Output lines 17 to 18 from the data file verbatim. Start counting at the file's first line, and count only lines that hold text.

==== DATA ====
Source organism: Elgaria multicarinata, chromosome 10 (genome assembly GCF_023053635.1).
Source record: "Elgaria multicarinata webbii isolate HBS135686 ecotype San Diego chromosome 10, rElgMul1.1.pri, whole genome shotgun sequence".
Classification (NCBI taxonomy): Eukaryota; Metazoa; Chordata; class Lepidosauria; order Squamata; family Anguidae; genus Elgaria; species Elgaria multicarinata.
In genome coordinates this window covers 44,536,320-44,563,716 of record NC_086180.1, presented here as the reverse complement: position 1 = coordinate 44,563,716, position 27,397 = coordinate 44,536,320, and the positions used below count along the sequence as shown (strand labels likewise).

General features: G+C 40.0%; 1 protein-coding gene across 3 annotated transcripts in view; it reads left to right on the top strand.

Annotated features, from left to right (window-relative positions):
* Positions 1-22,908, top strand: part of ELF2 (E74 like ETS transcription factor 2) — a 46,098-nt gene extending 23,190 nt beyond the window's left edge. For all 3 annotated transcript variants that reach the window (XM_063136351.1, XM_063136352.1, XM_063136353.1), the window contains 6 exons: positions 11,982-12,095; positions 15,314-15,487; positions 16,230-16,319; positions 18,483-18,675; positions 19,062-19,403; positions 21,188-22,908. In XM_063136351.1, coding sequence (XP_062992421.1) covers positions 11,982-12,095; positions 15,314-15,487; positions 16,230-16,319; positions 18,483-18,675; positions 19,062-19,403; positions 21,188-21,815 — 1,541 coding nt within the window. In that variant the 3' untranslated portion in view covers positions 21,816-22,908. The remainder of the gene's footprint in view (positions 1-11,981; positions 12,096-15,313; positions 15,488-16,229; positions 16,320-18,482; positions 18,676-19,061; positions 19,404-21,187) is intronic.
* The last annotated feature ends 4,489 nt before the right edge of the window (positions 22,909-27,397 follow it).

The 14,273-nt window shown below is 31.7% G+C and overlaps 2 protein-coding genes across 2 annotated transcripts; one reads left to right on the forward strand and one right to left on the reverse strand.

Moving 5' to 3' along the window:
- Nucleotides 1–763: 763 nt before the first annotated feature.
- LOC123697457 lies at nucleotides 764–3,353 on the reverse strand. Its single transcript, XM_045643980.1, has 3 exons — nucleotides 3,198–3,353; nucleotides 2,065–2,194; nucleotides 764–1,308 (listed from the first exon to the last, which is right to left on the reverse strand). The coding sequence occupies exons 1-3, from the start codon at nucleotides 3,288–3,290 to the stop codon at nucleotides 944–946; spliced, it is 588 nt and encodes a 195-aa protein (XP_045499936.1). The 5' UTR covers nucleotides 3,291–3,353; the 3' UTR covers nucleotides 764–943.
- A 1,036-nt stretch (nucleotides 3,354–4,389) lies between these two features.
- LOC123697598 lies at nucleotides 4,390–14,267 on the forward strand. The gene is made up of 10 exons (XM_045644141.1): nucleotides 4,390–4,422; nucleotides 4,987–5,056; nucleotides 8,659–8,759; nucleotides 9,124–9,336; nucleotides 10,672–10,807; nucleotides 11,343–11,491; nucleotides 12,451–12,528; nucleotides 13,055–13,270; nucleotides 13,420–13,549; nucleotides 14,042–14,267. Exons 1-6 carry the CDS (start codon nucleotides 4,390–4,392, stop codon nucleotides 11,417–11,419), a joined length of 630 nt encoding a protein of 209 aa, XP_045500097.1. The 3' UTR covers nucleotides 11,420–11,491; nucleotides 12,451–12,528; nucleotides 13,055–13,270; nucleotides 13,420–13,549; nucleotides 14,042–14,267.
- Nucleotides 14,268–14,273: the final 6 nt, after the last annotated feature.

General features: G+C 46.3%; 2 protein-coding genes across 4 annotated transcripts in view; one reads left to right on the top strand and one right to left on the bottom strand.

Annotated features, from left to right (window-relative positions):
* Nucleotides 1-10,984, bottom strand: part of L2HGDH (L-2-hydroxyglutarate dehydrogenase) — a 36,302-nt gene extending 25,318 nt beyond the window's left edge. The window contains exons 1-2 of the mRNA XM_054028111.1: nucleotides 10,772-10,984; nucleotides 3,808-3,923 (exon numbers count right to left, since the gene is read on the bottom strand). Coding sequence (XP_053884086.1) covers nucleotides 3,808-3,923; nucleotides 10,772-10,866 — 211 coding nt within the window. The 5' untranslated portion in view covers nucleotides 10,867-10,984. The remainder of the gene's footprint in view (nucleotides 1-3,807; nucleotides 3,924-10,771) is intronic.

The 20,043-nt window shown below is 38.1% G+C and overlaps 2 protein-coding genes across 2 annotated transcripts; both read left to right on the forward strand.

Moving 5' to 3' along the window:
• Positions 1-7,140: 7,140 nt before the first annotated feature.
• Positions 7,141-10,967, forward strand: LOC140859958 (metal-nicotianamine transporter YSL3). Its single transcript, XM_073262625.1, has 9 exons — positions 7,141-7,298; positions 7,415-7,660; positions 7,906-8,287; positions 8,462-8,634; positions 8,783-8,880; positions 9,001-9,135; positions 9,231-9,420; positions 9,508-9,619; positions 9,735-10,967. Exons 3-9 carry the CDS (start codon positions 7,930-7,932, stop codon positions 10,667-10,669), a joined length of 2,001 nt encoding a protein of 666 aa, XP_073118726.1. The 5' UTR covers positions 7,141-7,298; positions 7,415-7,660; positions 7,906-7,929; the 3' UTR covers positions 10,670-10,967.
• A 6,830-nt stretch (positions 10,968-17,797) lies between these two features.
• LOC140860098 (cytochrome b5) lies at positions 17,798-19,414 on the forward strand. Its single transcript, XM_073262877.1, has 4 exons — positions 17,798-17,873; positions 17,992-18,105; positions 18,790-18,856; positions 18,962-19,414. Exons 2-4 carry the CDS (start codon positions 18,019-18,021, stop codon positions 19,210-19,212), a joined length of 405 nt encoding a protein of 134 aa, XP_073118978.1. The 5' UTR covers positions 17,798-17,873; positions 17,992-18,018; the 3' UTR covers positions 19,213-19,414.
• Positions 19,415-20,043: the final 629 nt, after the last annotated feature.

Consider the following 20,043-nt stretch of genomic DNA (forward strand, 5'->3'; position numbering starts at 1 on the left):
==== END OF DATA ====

Annotated features, from left to right (window-relative positions):
* Nucleotides 1-10,984, bottom strand: part of L2HGDH (L-2-hydroxyglutarate dehydrogenase) — a 36,302-nt gene extending 25,318 nt beyond the window's left edge. The window contains exons 1-2 of the mRNA XM_054028111.1: nucleotides 10,772-10,984; nucleotides 3,808-3,923 (exon numbers count right to left, since the gene is read on the bottom strand). Coding sequence (XP_053884086.1) covers nucleotides 3,808-3,923; nucleotides 10,772-10,866 — 211 coding nt within the window. The 5' untranslated portion in view covers nucleotides 10,867-10,984. The remainder of the gene's footprint in view (nucleotides 1-3,807; nucleotides 3,924-10,771) is intronic.